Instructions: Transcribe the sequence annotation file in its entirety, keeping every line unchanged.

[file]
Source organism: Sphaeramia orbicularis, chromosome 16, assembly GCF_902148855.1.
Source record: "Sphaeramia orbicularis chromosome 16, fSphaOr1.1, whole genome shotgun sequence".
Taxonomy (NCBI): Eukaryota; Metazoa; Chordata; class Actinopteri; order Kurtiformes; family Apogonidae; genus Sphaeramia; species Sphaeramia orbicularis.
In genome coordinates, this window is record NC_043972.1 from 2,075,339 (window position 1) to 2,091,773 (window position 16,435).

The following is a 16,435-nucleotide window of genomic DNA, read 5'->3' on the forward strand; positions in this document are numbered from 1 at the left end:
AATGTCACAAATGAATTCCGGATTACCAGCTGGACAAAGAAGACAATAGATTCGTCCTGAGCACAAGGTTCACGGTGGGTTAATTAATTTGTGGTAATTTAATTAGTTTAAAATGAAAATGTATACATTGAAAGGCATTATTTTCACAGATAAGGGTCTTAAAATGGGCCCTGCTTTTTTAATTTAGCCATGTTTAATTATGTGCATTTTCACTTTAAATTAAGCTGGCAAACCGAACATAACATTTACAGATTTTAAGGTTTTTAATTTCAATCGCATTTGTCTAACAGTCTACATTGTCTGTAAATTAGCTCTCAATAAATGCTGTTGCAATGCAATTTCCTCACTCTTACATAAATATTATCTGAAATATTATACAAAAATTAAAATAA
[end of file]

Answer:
Source organism: Sphaeramia orbicularis, chromosome 16, assembly GCF_902148855.1.
Source record: "Sphaeramia orbicularis chromosome 16, fSphaOr1.1, whole genome shotgun sequence".
Taxonomy (NCBI): Eukaryota; Metazoa; Chordata; class Actinopteri; order Kurtiformes; family Apogonidae; genus Sphaeramia; species Sphaeramia orbicularis.
In genome coordinates, this window is record NC_043972.1 from 2,075,339 (window position 1) to 2,091,773 (window position 16,435).

The following is a 16,435-nucleotide window of genomic DNA, read 5'->3' on the forward strand; positions in this document are numbered from 1 at the left end:
AATGTCACAAATGAATTCCGGATTACCAGCTGGACAAAGAAGACAATAGATTCGTCCTGAGCACAAGGTTCACGGTGGGTTAATTAATTTGTGGTAATTTAATTAGTTTAAAATGAAAATGTATACATTGAAAGGCATTATTTTCACAGATAAGGGTCTTAAAATGGGCCCTGCTTTTTTAATTTAGCCATGTTTAATTATGTGCATTTTCACTTTAAATTAAGCTGGCAAACCGAACATAACATTTACAGATTTTAAGGTTTTTAATTTCAATCGCATTTGTCTAACAGTCTACATTGTCTGTAAATTAGCTCTCAATAAATGCTGTTGCAATGCAATTTCCTCACTCTTACATAAATATTATCTGAAATATTATACAAAAATTAAAATAA